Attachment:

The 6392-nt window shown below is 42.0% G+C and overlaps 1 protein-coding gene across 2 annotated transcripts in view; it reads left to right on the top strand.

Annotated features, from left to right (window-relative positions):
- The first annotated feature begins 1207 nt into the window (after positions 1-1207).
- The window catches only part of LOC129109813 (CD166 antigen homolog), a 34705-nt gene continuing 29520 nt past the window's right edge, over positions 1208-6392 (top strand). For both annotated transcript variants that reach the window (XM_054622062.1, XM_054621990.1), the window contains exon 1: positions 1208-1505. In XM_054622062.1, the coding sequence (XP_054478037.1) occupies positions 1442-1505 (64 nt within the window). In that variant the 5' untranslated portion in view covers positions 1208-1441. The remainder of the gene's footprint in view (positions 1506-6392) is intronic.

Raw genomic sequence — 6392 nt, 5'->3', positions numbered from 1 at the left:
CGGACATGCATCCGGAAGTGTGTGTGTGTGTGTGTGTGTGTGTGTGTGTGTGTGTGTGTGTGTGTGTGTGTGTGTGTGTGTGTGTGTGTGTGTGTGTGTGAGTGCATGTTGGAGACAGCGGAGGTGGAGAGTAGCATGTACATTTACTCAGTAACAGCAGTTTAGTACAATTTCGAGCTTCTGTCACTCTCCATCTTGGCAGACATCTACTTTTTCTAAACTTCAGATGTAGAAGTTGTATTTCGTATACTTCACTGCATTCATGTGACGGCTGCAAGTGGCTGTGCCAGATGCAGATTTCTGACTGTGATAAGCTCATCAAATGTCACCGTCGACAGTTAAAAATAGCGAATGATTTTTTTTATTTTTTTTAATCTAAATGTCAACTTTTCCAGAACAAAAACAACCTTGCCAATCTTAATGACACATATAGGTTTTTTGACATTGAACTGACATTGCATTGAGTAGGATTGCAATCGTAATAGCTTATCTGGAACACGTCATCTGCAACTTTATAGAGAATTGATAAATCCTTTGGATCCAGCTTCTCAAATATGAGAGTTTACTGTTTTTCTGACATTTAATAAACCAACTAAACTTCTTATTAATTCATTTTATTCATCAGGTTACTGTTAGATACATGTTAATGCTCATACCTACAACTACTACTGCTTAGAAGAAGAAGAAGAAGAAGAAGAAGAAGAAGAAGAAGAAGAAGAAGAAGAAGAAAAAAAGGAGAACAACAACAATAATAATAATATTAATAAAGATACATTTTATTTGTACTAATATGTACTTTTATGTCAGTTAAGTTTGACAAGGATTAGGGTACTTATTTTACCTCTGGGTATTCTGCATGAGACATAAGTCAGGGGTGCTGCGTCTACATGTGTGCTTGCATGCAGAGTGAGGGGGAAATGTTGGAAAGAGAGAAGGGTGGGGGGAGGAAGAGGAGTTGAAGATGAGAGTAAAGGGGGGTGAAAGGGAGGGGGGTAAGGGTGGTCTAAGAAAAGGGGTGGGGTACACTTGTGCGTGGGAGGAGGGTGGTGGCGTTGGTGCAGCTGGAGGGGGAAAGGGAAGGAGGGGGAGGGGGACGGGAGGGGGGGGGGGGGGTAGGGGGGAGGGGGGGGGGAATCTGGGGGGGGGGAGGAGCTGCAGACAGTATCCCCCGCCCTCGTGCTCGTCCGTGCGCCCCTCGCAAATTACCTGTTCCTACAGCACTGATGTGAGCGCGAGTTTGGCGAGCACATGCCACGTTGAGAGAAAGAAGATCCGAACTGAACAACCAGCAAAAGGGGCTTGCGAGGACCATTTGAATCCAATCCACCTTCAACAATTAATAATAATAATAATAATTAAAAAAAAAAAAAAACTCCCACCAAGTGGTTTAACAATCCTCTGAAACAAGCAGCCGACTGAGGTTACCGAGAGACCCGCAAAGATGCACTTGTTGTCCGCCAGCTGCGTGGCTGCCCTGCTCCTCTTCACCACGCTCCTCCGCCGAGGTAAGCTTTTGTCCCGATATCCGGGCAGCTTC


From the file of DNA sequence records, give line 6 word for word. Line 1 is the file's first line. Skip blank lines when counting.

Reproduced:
CGGACATGCATCCGGAAGTGTGTGTGTGTGTGTGTGTGTGTGTGTGTGTGTGTGTGTGTGTGTGTGTGTGTGTGTGTGTGTGTGTGTGTGTGTGTGTGTGAGTGCATGTTGGAGACAGCGGAGGTGGAGAGTAGCATGTACATTTACTCAGTAACAGCAGTTTAGTACAATTTCGAGCTTCTGTCACTCTCCATCTTGGCAGACATCTACTTTTTCTAAACTTCAGATGTAGAAGTTGTATTTCGTATACTTCACTGCATTCATGTGACGGCTGCAAGTGGCTGTGCCAGATGCAGATTTCTGACTGTGATAAGCTCATCAAATGTCACCGTCGACAGTTAAAAATAGCGAATGATTTTTTTTATTTTTTTTAATCTAAATGTCAACTTTTCCAGAACAAAAACAACCTTGCCAATCTTAATGACACATATAGGTTTTTTGACATTGAACTGACATTGCATTGAGTAGGATTGCAATCGTAATAGCTTATCTGGAACACGTCATCTGCAACTTTATAGAGAATTGATAAATCCTTTGGATCCAGCTTCTCAAATATGAGAGTTTACTGTTTTTCTGACATTTAATAAACCAACTAAACTTCTTATTAATTCATTTTATTCATCAGGTTACTGTTAGATACATGTTAATGCTCATACCTACAACTACTACTGCTTAGAAGAAGAAGAAGAAGAAGAAGAAGAAGAAGAAGAAGAAGAAGAAGAAGAAGAAAAAAAGGAGAACAACAACAATAATAATAATATTAATAAAGATACATTTTATTTGTACTAATATGTACTTTTATGTCAGTTAAGTTTGACAAGGATTAGGGTACTTATTTTACCTCTGGGTATTCTGCATGAGACATAAGTCAGGGGTGCTGCGTCTACATGTGTGCTTGCATGCAGAGTGAGGGGGAAATGTTGGAAAGAGAGAAGGGTGGGGGGAGGAAGAGGAGTTGAAGATGAGAGTAAAGGGGGGTGAAAGGGAGGGGGGTAAGGGTGGTCTAAGAAAAGGGGTGGGGTACACTTGTGCGTGGGAGGAGGGTGGTGGCGTTGGTGCAGCTGGAGGGGGAAAGGGAAGGAGGGGGAGGGGGACGGGAGGGGGGGGGGGGGGTAGGGGGGAGGGGGGGGGGAATCTGGGGGGGGGGAGGAGCTGCAGACAGTATCCCCCGCCCTCGTGCTCGTCCGTGCGCCCCTCGCAAATTACCTGTTCCTACAGCACTGATGTGAGCGCGAGTTTGGCGAGCACATGCCACGTTGAGAGAAAGAAGATCCGAACTGAACAACCAGCAAAAGGGGCTTGCGAGGACCATTTGAATCCAATCCACCTTCAACAATTAATAATAATAATAATAATTAAAAAAAAAAAAAAACTCCCACCAAGTGGTTTAACAATCCTCTGAAACAAGCAGCCGACTGAGGTTACCGAGAGACCCGCAAAGATGCACTTGTTGTCCGCCAGCTGCGTGGCTGCCCTGCTCCTCTTCACCACGCTCCTCCGCCGAGGTAAGCTTTTGTCCCGATATCCGGGCAGCTTC